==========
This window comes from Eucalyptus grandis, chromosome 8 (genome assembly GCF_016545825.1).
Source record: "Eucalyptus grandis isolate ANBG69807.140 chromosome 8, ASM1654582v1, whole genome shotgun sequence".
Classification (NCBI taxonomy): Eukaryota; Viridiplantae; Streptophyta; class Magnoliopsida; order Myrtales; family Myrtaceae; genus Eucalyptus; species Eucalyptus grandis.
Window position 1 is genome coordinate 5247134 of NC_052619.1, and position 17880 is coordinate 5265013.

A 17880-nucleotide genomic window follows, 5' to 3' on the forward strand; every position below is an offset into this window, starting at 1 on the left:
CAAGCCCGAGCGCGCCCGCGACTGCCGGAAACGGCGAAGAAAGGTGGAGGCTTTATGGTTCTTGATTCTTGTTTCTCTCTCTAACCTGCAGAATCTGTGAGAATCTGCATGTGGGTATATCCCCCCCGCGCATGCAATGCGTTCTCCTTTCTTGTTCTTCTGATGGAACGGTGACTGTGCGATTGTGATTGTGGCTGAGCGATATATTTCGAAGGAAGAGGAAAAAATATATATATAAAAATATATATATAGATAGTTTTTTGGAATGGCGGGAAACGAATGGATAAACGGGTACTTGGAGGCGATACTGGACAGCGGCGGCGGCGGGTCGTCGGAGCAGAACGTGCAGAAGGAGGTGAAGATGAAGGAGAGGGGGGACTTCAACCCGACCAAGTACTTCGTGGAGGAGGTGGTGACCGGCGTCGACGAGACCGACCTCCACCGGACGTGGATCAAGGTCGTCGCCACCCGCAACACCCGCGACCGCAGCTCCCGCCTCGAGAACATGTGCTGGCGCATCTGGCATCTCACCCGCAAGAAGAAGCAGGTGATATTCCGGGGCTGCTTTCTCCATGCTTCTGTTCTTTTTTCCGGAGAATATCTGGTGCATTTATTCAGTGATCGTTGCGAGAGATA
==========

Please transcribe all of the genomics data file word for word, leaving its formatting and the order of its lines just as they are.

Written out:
This window comes from Eucalyptus grandis, chromosome 8 (genome assembly GCF_016545825.1).
Source record: "Eucalyptus grandis isolate ANBG69807.140 chromosome 8, ASM1654582v1, whole genome shotgun sequence".
Classification (NCBI taxonomy): Eukaryota; Viridiplantae; Streptophyta; class Magnoliopsida; order Myrtales; family Myrtaceae; genus Eucalyptus; species Eucalyptus grandis.
Window position 1 is genome coordinate 5247134 of NC_052619.1, and position 17880 is coordinate 5265013.

A 17880-nucleotide genomic window follows, 5' to 3' on the forward strand; every position below is an offset into this window, starting at 1 on the left:
CAAGCCCGAGCGCGCCCGCGACTGCCGGAAACGGCGAAGAAAGGTGGAGGCTTTATGGTTCTTGATTCTTGTTTCTCTCTCTAACCTGCAGAATCTGTGAGAATCTGCATGTGGGTATATCCCCCCCGCGCATGCAATGCGTTCTCCTTTCTTGTTCTTCTGATGGAACGGTGACTGTGCGATTGTGATTGTGGCTGAGCGATATATTTCGAAGGAAGAGGAAAAAATATATATATAAAAATATATATATAGATAGTTTTTTGGAATGGCGGGAAACGAATGGATAAACGGGTACTTGGAGGCGATACTGGACAGCGGCGGCGGCGGGTCGTCGGAGCAGAACGTGCAGAAGGAGGTGAAGATGAAGGAGAGGGGGGACTTCAACCCGACCAAGTACTTCGTGGAGGAGGTGGTGACCGGCGTCGACGAGACCGACCTCCACCGGACGTGGATCAAGGTCGTCGCCACCCGCAACACCCGCGACCGCAGCTCCCGCCTCGAGAACATGTGCTGGCGCATCTGGCATCTCACCCGCAAGAAGAAGCAGGTGATATTCCGGGGCTGCTTTCTCCATGCTTCTGTTCTTTTTTCCGGAGAATATCTGGTGCATTTATTCAGTGATCGTTGCGAGAGATA